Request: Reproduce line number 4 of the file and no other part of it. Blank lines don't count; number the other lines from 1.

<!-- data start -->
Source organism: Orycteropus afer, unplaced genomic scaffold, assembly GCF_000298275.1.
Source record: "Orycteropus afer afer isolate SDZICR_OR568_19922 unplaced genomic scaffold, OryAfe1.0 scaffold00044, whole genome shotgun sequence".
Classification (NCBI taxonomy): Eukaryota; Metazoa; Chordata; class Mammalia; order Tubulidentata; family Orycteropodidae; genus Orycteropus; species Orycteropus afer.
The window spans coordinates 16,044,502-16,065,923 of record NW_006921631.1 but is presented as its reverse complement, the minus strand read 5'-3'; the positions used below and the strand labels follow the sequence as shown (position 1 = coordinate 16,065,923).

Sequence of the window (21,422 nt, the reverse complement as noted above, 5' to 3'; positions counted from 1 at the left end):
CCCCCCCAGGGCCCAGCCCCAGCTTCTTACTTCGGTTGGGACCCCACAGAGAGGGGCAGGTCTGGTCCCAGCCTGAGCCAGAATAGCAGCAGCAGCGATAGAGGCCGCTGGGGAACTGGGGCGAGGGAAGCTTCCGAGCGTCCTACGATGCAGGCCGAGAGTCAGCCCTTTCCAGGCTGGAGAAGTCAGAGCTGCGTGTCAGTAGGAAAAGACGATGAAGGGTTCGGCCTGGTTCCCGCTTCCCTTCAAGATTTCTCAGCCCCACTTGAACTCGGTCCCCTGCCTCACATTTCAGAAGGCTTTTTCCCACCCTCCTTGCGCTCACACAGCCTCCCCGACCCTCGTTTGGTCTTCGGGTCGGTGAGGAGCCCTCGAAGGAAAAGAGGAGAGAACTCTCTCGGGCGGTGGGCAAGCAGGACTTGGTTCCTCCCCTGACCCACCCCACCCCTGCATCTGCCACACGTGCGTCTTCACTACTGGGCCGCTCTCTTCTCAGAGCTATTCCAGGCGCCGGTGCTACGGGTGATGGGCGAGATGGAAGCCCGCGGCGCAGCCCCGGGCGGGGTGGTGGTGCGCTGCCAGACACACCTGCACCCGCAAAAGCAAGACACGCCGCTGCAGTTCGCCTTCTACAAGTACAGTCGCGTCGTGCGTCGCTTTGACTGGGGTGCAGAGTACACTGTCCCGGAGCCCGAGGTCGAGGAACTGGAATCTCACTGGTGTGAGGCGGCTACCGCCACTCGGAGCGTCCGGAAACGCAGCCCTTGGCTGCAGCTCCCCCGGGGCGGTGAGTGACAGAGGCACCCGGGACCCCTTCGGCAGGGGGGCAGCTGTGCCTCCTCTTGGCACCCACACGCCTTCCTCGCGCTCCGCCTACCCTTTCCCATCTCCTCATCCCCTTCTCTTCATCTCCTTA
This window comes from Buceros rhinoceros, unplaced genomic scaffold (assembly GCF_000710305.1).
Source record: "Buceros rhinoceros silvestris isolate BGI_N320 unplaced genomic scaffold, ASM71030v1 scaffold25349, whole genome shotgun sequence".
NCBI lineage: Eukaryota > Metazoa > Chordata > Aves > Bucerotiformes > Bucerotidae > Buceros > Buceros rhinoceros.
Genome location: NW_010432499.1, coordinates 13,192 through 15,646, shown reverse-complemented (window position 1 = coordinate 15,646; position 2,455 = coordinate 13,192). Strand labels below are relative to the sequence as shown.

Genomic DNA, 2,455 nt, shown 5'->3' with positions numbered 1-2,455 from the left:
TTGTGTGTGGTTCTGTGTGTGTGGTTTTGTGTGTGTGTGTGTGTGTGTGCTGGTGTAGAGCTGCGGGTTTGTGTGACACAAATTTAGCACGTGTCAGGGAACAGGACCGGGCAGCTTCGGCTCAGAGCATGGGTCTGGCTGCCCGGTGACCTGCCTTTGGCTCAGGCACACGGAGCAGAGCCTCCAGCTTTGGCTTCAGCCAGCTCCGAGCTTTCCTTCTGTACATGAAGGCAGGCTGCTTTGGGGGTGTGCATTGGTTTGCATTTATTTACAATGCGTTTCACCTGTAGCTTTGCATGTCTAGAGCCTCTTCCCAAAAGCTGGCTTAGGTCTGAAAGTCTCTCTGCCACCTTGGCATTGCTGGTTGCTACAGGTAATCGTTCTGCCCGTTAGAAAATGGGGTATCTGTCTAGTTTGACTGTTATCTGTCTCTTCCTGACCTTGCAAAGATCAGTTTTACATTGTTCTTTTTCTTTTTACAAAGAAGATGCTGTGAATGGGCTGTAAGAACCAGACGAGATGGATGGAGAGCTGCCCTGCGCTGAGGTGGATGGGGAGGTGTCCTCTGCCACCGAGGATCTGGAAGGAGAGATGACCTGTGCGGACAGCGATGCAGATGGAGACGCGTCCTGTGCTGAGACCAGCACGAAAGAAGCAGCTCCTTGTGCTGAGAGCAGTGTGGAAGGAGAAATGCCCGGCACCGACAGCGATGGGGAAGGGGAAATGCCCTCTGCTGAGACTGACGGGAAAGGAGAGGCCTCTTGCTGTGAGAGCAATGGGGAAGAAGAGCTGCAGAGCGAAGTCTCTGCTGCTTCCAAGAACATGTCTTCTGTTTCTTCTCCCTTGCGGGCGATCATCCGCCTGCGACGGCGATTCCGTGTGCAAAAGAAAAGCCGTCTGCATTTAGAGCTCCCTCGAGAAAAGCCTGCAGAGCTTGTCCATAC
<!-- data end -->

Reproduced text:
The window spans coordinates 16,044,502-16,065,923 of record NW_006921631.1 but is presented as its reverse complement, the minus strand read 5'-3'; the positions used below and the strand labels follow the sequence as shown (position 1 = coordinate 16,065,923).